Nonetheless, Dr. Freund correctly notes that, under Virginia law, if the evidence shows that a description contained in the governing contract does not accurately describe the situation, the nomenclature provided in the contract is not dispositive of the actual nature of the relationship. Thaxton v. Commonwealth, 175 S.E.2d 264, 268 (Va. 1970). In resolving the question whether a publicly-financed medical provider is an independent contractor or an employee, Virginia courts consider: (1) the selection and engagement of patients; (2) the payment and compensation of the doctor; and (3) the public entity's power to control the work of the doctor. Hadeed v. Medic-24, Ltd., 377 S.E.2d 589, 594 (Va. 1989). The last factor, "control," is determinative. Atkinson, 541 S.E.2d at 905. Here, Dr. Freund asserts that, notwithstanding the "independent contractor" language on page one of the contract, the balance of the instrument negates its initial description of Dr. Freund's status. Specifically, Dr. Freund asserts that the substantive provisions of the contract illustrate that the City exercises a great deal of control over him, thereby indicating that he is an employee.
Dr. Freund notes that, under his contract with the City, he is required to see all patients referred to him by Jail staff — in other words, he has no control over the selection or engagement of Jail patients. Lee v. Bourgeois, 477 S.E.2d 495 (Va. 1996). In addition, he treats these patients in facilities owned by the City and with equipment owned by the City. Lohr v. Larsen, 431 S.E.2d 642 (Va. 1993). Further, the contract controls Dr. Freund's obligations and duties towards Jail staff: Dr. Freund is required to consult with and assist Jail personnel with respect to all medical-related issues on an as-requested basis. Also, he is contractually required to be on call with Jail personnel twenty-four hours a day. Finally, respecting compensation, Dr. Freund is not paid on a per-patient basis, but rather receives a set salary for his work at the Jail, an arrangement indicative of employee status. Atkinson, 541 S.E.2d at 905.
Considering, however, that the patients to be treated under Dr. Freund's contract are prisoners confined in a jail, it is unremarkable that he must treat all comers, that he must do so in a specified place, that he uses equipment put in that place by the City, that he is on call round the clock, and that the mode of payment is a set salary rather than a per-patient fee. Thus, those factors do not undercut, or even call into question, the contractual description of Dr. Freund as an independent contractor.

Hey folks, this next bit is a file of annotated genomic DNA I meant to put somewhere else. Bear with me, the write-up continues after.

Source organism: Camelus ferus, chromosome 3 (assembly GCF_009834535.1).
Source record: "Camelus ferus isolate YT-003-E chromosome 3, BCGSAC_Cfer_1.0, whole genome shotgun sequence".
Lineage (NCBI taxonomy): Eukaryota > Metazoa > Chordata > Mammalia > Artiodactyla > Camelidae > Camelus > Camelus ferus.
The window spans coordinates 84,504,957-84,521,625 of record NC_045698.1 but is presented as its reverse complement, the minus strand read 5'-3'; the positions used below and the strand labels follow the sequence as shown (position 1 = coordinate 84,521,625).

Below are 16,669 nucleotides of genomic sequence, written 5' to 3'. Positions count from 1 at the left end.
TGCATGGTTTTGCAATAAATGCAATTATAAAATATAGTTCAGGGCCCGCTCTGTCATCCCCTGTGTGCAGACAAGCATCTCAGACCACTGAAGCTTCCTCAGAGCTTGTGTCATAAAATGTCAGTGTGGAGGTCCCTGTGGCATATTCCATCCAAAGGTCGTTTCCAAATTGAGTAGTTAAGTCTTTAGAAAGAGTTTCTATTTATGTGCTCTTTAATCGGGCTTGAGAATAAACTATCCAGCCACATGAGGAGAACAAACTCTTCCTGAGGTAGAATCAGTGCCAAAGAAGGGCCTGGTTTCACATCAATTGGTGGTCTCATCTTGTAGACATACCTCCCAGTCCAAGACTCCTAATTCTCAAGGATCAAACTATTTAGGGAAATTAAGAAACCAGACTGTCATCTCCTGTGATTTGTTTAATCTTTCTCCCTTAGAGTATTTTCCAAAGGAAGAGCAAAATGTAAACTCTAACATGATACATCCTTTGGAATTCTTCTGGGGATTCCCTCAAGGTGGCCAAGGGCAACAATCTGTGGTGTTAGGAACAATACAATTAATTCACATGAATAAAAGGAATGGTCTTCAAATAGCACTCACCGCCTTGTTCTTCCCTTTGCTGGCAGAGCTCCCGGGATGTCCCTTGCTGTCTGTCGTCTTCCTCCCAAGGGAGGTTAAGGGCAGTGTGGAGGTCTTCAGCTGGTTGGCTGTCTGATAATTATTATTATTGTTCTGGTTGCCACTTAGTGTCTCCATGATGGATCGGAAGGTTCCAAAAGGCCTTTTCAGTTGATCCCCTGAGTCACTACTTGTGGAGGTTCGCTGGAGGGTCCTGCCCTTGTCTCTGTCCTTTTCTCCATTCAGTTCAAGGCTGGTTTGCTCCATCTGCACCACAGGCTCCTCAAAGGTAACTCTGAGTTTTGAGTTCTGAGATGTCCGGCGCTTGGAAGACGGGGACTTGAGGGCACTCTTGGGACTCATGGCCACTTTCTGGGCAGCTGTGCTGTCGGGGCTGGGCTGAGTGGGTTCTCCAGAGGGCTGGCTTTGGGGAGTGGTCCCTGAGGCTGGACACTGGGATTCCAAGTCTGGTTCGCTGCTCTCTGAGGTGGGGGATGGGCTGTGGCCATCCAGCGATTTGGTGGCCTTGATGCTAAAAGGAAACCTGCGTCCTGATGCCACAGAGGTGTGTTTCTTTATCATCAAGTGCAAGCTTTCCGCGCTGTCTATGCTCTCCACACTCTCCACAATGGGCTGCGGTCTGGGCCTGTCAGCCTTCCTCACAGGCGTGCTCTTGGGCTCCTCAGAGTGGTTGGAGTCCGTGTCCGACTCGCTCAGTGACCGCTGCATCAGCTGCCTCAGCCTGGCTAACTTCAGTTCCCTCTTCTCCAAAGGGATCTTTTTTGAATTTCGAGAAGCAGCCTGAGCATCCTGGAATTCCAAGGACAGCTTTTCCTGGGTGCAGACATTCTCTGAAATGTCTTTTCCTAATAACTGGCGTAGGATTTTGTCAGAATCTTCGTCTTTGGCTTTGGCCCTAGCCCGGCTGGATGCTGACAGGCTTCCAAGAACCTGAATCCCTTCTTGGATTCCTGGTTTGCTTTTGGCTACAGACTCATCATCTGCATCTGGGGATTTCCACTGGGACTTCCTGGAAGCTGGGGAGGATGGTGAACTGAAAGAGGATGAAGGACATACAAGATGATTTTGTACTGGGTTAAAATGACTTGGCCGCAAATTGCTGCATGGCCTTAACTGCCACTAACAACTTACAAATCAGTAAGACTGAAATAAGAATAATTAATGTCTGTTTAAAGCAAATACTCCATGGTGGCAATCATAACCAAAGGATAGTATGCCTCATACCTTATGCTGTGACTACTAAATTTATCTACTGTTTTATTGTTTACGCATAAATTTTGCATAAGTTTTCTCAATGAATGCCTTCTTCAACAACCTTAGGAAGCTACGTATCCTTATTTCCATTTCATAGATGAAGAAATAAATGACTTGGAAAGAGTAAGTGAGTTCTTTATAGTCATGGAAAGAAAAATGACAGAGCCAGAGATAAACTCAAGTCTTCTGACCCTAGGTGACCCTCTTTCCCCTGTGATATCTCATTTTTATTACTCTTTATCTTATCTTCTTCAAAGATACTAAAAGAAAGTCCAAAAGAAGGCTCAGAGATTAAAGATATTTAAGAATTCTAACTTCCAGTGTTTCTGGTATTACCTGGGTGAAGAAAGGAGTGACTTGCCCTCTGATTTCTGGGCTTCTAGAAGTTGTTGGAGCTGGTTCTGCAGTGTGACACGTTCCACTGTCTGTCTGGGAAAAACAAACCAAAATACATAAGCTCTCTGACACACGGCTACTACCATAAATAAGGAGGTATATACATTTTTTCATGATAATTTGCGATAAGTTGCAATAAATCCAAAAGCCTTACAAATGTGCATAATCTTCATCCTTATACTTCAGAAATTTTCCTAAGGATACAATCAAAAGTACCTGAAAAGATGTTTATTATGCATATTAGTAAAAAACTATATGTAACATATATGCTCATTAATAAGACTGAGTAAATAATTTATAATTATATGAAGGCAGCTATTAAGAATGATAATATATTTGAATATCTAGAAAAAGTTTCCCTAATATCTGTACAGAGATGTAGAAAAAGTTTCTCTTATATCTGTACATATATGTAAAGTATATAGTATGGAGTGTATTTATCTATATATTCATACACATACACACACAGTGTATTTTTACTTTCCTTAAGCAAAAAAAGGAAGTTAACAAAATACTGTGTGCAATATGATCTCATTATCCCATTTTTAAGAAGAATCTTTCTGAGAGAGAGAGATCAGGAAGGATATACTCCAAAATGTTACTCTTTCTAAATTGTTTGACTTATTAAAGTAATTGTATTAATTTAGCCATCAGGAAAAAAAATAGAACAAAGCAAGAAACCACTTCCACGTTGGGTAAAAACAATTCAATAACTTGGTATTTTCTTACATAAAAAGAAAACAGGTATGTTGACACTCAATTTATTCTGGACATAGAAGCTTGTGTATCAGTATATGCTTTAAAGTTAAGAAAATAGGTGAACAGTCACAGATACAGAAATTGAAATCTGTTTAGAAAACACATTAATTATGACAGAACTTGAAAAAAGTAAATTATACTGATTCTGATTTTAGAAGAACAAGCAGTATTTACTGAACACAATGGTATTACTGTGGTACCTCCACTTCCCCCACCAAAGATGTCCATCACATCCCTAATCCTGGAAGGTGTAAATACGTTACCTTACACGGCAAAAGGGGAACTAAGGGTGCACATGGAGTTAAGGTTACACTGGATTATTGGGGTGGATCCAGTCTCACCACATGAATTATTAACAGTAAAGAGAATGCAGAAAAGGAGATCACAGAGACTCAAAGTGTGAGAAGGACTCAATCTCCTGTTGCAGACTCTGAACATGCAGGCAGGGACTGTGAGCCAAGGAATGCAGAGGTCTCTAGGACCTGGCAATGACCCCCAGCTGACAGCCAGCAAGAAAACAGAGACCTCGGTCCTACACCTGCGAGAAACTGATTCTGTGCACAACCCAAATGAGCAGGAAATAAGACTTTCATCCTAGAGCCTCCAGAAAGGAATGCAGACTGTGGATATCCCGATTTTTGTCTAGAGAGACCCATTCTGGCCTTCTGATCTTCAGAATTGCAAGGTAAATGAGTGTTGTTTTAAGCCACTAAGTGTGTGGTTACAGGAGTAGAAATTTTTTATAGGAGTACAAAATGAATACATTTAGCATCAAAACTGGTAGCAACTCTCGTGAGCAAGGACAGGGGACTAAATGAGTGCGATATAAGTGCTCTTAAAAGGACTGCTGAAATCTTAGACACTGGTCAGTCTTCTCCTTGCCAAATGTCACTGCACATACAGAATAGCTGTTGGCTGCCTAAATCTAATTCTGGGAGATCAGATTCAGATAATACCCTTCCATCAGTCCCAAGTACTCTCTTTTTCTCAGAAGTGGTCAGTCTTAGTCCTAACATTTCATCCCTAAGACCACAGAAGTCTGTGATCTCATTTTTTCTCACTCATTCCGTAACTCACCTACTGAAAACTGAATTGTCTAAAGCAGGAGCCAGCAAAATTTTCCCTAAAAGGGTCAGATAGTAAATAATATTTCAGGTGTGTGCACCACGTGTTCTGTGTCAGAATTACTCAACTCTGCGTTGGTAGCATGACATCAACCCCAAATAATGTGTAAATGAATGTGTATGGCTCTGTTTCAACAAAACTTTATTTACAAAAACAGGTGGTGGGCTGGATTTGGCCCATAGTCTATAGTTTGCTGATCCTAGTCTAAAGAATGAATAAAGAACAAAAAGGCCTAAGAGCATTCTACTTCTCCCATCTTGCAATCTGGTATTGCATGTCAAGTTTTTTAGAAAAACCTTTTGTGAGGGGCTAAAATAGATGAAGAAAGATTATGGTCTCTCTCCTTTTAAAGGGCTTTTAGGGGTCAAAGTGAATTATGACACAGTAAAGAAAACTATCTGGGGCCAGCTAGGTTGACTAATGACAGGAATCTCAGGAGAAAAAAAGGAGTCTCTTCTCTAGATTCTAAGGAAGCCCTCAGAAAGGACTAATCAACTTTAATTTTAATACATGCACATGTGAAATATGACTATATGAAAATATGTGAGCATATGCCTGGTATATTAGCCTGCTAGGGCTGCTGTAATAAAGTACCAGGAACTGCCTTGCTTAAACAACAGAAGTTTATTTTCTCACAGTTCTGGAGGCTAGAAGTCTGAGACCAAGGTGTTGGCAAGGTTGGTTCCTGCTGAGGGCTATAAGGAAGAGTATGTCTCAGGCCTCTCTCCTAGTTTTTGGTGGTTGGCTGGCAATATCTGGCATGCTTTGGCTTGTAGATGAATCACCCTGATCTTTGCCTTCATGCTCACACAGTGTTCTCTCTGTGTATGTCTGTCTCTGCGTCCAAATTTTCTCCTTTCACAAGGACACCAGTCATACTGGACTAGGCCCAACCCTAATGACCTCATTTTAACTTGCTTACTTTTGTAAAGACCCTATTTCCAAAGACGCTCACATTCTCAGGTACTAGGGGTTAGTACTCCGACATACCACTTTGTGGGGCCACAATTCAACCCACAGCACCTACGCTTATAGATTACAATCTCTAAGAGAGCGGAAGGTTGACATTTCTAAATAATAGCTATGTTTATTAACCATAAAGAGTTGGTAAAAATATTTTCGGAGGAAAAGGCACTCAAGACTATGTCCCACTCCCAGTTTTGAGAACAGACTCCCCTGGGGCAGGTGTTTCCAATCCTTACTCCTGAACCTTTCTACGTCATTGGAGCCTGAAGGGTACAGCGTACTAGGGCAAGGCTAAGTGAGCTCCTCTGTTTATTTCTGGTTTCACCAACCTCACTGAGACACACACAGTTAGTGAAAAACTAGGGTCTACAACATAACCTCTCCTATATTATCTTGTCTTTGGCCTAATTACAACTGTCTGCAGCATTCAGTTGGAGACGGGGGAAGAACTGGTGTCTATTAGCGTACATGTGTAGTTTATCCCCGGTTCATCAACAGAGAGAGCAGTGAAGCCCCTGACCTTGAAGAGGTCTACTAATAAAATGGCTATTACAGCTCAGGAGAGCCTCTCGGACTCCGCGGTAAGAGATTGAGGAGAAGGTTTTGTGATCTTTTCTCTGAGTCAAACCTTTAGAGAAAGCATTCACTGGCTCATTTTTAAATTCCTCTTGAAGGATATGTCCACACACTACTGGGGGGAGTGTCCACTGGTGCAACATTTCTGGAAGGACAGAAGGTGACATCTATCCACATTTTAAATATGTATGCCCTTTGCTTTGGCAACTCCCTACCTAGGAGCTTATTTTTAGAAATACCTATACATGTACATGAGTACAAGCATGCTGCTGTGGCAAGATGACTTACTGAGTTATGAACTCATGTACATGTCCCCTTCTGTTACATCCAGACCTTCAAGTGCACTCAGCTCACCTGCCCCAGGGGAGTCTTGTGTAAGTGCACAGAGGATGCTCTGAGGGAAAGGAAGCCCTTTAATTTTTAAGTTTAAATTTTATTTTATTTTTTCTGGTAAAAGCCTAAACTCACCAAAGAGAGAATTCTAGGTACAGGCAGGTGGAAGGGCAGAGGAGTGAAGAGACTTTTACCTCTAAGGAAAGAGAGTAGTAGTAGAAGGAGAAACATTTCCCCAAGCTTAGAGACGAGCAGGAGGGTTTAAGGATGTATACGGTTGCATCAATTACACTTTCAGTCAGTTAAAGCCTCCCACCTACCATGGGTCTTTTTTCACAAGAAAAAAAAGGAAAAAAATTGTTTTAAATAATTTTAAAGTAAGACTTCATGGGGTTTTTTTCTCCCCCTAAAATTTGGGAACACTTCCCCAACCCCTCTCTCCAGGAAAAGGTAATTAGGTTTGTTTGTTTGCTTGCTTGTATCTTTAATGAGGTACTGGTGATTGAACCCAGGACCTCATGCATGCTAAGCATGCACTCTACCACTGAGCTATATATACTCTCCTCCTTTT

More importantly, under Virginia law, is the undisputed fact that Dr. Freund has sole control over the course of treatment ordered for Jail patients. In other words, his contract with the City in no way impinges on the discretion typically enjoyed by physicians respecting treatment of their patients. Cf. Lee, 477 S.E.2d at 497 ("[A] physician's exercise of professional skill and judgment in treating a patient is not subject to the control of the Commonwealth."). Thus, as to the most critical portion of his work for the City — treating patients — Dr. Freund enjoys complete control.
Finally, there is the highly significant and undisputed fact that, under the contract, Dr. Freund can — and indeed does — subcontract to other doctors his contractual duties. Specifically, during the time period leading up to and including Stevenson's death, Dr. Freund subcontracted out his work with the Jail to several other doctors. This subcontracting is completely contrary to Dr. Freund's posited description of his relationship with the City; an employee does not have such power. Indeed, it is axiomatic that employees are not free to engage other individuals to accomplish the work for which they were hired. See William A. Gregory Harold G. Reuschlein, The Law of Agency Partnership § 7 (2d ed. 1990) (noting that, "except in emergency situations," a servant may rarely "delegate the performance of his duties").
For the foregoing reasons, Dr. Freund's posited defense of sovereign immunity must fail. As a result, Dr. Freund is not immune from liability for acts of simple negligence and Brown need not establish gross negligence in order to prevail on her state law claims.
Resolution of whether a person is an independent contractor or an employee is generally a question of fact for the jury. When, however, the undisputed evidence admits of but one conclusion, the question is one of law amenable to resolution at the summary judgment stage. Atkinson, 541 S.E.2d at 905;Hadeed, 377 S.E.2d at 594. In light of the description of Dr. Freund's status in the controlling contract, as well as Dr. Freund's ability to control completely the treatment that he provides and to farm out his contractual obligations with the City to others, the evidence here admits of but one conclusion: Dr. Freund is an independent contractor.
(2) Brown has Submitted Sufficient Evidence to Support a Finding of Negligence